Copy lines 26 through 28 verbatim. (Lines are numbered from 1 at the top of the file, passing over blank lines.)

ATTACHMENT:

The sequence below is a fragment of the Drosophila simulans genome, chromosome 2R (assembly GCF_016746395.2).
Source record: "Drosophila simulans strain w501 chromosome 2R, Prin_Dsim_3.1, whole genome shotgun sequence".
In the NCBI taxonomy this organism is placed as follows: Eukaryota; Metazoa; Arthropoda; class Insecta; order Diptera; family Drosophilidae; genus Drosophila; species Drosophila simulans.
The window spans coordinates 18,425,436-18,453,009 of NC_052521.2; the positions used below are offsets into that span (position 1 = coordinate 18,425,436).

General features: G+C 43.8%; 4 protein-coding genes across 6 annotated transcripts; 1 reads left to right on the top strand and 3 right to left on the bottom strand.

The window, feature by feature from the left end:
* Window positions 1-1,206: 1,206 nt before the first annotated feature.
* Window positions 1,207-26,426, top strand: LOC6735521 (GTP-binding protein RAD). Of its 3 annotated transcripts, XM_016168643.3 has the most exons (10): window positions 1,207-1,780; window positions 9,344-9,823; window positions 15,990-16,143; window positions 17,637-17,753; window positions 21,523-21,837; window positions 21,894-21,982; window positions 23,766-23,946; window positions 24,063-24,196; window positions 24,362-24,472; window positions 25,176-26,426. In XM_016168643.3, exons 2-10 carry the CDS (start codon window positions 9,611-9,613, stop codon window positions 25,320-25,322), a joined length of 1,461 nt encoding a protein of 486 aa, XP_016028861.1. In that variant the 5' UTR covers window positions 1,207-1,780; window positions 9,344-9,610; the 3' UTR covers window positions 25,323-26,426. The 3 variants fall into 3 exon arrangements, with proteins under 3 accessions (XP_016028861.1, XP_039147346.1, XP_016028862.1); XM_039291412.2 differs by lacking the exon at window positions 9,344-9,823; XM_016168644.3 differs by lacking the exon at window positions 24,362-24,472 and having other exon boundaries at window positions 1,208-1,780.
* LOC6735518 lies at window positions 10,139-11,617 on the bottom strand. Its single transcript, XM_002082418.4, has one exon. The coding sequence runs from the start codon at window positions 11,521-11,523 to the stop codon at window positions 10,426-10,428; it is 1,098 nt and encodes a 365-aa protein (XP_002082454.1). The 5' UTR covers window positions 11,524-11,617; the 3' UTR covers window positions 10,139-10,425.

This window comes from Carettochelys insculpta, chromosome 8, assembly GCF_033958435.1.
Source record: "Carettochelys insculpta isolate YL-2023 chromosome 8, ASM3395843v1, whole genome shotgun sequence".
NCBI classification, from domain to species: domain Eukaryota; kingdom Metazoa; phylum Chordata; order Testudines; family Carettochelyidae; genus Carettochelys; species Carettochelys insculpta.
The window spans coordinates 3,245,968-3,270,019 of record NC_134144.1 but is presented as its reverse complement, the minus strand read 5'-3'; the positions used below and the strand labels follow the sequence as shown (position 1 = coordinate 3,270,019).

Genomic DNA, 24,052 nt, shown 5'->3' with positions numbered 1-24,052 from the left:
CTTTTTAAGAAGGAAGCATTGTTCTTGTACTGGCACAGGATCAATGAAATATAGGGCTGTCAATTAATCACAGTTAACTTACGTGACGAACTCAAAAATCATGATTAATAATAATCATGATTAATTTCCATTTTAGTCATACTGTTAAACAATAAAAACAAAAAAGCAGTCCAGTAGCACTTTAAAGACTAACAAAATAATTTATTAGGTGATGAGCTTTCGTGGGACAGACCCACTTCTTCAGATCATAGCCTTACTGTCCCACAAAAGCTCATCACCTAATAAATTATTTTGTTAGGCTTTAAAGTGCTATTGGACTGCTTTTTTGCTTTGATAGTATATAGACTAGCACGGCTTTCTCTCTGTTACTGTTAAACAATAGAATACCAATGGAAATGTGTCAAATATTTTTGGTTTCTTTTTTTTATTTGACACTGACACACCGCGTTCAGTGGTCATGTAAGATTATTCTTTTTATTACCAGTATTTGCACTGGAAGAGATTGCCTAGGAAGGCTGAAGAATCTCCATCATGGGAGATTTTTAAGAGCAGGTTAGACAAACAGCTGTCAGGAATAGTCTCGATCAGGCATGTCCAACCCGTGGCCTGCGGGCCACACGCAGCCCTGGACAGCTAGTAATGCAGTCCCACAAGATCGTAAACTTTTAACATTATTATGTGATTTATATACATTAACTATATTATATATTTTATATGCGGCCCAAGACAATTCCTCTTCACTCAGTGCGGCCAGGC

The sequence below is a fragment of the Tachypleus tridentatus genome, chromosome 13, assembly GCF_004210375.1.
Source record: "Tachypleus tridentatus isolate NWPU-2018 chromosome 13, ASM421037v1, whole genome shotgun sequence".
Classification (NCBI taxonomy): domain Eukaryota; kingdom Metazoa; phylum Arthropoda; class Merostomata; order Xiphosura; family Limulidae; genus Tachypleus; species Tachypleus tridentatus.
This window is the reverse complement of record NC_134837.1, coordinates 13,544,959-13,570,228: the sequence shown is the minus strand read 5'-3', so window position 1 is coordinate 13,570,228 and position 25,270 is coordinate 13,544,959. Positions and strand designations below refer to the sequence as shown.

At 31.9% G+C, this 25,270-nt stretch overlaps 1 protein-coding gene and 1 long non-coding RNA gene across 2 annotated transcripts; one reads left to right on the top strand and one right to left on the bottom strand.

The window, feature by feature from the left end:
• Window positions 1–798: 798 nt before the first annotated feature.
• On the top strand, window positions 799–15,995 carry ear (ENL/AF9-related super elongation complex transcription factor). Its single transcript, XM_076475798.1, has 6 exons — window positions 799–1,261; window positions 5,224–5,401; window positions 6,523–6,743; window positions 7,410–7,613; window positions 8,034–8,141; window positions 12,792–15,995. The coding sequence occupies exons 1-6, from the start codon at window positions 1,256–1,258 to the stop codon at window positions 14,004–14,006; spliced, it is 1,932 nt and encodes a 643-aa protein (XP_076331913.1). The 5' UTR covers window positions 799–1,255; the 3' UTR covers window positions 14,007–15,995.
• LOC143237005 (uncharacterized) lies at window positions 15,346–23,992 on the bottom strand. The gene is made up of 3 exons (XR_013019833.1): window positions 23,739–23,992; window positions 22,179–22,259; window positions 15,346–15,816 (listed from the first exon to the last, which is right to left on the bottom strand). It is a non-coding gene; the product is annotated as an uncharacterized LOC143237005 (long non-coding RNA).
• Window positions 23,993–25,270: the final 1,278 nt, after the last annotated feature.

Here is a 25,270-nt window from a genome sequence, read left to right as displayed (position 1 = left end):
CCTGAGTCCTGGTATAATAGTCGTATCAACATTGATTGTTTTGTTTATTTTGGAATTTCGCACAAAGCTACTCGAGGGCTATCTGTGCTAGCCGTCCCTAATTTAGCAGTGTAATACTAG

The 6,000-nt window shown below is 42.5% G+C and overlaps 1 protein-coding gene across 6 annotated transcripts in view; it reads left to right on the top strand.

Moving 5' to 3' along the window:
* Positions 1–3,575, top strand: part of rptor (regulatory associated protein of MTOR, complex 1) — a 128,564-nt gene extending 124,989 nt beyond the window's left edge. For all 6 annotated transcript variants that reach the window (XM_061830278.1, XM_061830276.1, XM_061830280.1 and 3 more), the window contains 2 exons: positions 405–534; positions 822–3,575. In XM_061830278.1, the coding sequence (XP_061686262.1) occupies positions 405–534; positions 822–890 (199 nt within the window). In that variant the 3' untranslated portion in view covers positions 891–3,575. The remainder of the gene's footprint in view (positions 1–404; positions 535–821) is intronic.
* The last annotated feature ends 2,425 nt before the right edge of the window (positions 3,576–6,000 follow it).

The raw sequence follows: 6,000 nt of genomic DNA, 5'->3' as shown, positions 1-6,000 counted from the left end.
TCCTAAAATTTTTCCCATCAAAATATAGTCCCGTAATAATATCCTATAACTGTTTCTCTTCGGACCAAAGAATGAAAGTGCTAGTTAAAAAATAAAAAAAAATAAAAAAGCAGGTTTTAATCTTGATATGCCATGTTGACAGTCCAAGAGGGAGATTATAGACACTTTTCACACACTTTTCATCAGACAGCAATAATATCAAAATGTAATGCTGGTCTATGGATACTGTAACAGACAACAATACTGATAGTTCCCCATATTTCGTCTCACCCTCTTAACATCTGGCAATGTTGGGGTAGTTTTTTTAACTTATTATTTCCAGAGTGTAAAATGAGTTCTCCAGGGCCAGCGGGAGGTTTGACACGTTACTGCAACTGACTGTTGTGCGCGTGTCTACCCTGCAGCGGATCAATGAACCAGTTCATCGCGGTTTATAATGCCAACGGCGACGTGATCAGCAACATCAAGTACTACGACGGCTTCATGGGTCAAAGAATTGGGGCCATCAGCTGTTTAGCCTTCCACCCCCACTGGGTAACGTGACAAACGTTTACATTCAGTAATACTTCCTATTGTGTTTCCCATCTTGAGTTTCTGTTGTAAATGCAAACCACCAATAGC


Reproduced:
Here is a 25,270-nt window from a genome sequence, read left to right as displayed (position 1 = left end):
CCTGAGTCCTGGTATAATAGTCGTATCAACATTGATTGTTTTGTTTATTTTGGAATTTCGCACAAAGCTACTCGAGGGCTATCTGTGCTAGCCGTCCCTAATTTAGCAGTGTAATACTAG

The 6,000-nt window shown below is 42.5% G+C and overlaps 1 protein-coding gene across 6 annotated transcripts in view; it reads left to right on the top strand.